A gauntlet was laid down to Portugal and, despite boasting a squad far superior to the one they possessed five years ago, Fernando Santos was seemingly unable to harness that greater collective talent.

That's not to say Portugal have been great entertainers since winning Euro 2016. No, in fact pragmatism and even dull football have almost been a staple under Santos, and this was very much the case during the opening 45 minutes in Seville, with Belgium's difficulty in breaking down a typically rigid defence notable.

Though Romelu Lukaku's efforts at least kept the Portugal backline busy.

The occasion was perhaps understandably billed as Lukaku v Cristiano Ronaldo, though it was hardly a shootout between the pair as some might've hoped.

Instead, they were forced to graft in what was something of a slog, and that suited Lukaku a little more than it did record-chasing Ronaldo.

 

The Inter star was first a nuisance in the 10th minute as he brilliantly used his frame to block Ruben Dias and tee up Eden Hazard on the edge of the box, though his subsequent shot was sliced horribly high.

Later, in a move that highlighted his flexibility as much as his raw power, Lukaku surged through the middle as he led a break, impressively holding off Joao Palhinha, who desperately tried to foul him. Fortunately for Portugal, Lukaku's eventual pass was cut out and referee Felix Brych bizarrely opted against bringing the play back when Belgium failed to take full advantage.

But soon after, Lukaku's somewhat under-appreciated role took centre-stage once more, as he again bullied Dias on the edge of Portugal's box to sustain an attack, and just a few seconds later it was 1-0.

Thorgan Hazard, for much of his career often seen simply as "Eden's brother", took the game by the scruff of the neck, as he blasted past Rui Patricio from 25 yards.

That put him ahead of Eden for total Euros goals, his two coming in just three appearances. The older brother has one in nine games.

It was a moment of beauty somewhat out of keeping from the rest of a first half in which the majority of the highlights revolved around displays of physicality.

The goal arriving so close to half-time at least allowed Portugal a chance to regroup and potentially alter their system to be more aggressive in attack, which, in fairness, they were as Santos' men managed 15 shots compared to eight in the first period.

Portugal were on the front foot for most of the second half, their first proper chance coming shortly after a couple of attack-minded substitutions – Ronaldo did well on the right, drifting in and finding Diogo Jota in the box, only for him to blaze over.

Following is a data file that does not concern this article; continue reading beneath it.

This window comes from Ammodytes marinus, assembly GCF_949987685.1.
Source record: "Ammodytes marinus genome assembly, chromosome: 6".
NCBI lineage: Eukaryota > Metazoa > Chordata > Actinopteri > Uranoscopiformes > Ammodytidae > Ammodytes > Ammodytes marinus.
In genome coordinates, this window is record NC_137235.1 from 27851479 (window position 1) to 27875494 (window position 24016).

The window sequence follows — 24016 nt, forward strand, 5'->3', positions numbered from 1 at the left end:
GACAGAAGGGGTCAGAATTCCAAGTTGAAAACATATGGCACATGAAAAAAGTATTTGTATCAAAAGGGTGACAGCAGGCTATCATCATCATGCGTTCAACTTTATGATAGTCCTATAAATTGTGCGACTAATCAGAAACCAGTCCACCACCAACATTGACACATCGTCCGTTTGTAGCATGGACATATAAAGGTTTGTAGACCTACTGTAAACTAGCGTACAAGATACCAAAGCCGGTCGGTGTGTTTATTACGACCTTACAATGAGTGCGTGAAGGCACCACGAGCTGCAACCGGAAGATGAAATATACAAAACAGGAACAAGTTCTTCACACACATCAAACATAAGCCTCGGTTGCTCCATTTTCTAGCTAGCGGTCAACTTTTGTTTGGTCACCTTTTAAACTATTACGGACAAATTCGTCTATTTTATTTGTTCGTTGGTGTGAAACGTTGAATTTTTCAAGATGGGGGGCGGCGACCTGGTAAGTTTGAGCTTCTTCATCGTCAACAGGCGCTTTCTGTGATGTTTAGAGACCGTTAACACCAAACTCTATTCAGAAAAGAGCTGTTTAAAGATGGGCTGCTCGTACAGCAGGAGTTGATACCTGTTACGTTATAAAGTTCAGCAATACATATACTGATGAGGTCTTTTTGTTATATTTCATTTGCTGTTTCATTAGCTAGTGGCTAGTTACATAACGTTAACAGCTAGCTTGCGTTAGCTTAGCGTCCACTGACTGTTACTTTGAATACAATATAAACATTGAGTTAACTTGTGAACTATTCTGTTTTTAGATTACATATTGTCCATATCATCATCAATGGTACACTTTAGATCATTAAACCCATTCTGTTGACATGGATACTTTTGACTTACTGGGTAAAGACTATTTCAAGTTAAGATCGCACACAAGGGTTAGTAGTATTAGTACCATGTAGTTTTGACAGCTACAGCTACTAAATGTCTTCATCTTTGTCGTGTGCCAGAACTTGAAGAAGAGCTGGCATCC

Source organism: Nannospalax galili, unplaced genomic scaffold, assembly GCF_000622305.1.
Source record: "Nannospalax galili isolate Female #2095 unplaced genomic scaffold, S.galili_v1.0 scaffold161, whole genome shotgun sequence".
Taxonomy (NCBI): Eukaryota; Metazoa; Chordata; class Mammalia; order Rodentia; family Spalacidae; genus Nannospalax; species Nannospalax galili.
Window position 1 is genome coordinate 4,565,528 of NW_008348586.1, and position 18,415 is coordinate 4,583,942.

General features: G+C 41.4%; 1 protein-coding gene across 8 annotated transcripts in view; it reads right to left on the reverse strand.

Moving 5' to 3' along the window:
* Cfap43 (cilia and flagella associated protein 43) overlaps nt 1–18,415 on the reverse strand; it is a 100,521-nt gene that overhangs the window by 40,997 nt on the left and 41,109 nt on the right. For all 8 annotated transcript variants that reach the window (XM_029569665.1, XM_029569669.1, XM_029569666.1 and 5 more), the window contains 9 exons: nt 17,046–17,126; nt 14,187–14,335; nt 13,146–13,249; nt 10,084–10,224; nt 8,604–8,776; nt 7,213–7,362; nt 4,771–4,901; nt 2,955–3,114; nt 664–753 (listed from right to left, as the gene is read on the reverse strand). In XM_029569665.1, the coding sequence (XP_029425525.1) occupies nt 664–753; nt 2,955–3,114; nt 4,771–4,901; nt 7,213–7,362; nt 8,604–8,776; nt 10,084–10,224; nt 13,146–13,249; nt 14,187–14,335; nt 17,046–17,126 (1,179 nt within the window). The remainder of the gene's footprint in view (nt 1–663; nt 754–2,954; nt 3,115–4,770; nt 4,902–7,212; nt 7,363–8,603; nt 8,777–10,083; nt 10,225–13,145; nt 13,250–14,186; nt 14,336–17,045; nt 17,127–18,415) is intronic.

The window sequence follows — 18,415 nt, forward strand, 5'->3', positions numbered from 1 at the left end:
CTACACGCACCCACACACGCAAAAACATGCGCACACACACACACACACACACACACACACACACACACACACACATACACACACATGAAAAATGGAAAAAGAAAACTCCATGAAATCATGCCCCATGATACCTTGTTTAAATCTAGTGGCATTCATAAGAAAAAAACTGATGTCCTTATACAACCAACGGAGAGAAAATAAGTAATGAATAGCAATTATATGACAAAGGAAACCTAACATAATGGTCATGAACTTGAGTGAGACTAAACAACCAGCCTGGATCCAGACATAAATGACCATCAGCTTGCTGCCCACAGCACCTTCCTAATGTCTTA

The Selecao really upped the ante in the final 15 minutes, purely out of desperation.

Dias saw a goal-bound headed pushed away by Thibaut Courtois, before Raphael Guerreiro linked up with Ronaldo and saw a right-footed effort come back off the post.

At the other end Lukaku continued to be a vital outlet for Belgium. While chances were difficult to come by, his lung-busting runs relieved the pressure on several occasions, buying the Red Devils a little extra time.

But for all of Portugal's incessant pressure, keeping alive their dream of retaining the crown wasn't to be.

It wasn't a wasted couple of weeks for Ronaldo at least, the all-time great taking several more records.

He leaves Euro 2020 as the top-scorer in European Championship history with 14 goals and the top-scoring European player at major international tournaments with 21.

But the last one, the biggest record of them all is out of reach for the time being, with Ronaldo left tied on 109 international goals with Ali Daei.

While Lukaku still has some way to go to matching the exploits of his Serie A rival, Rom v Ron went the Belgian's way, and if he continues to produce similarly selfless displays over the next couple of weeks, he could well inspire the 'golden generation' to their defining achievement.

Belgium ended Portugal's European Championship defence with a 1-0 win in Seville, despite losing Kevin De Bruyne and Eden Hazard to injuries in the last-16 clash.

With both sides facing a daunting route to Euro 2020 glory, it was Belgium who emerged to reach a quarter-final tie against in-form Italy thanks to Thorgan Hazard's long-range strike.

It was a goal that deserved to settle a game of few chances, although De Bruyne's substitution early in the second half will concern Roberto Martinez, as will Eden Hazard’s departure late in the match.

Portugal could not capitalise and paid the price for a third-placed Group F finish that condemned them to this side of the draw.

At odds with a tense finale, opportunities were few and far between prior to Belgium's spectacular 42nd-minute opener.

Portugal's Diogo Jota dragged wide and Thibaut Courtois parried a Cristiano Ronaldo free-kick – his first sight at a record-breaking 110th international goal – before Thorgan Hazard blasted beyond Rui Patricio from 25 yards, the ball fading away from a flailing goalkeeper.
 
Joao Palhinha's challenge on De Bruyne in the 45th minute saw the Belgium midfielder substituted shortly after the restart, but Portugal did not respond until the introduction of Bruno Fernandes and tournament debutant Joao Felix.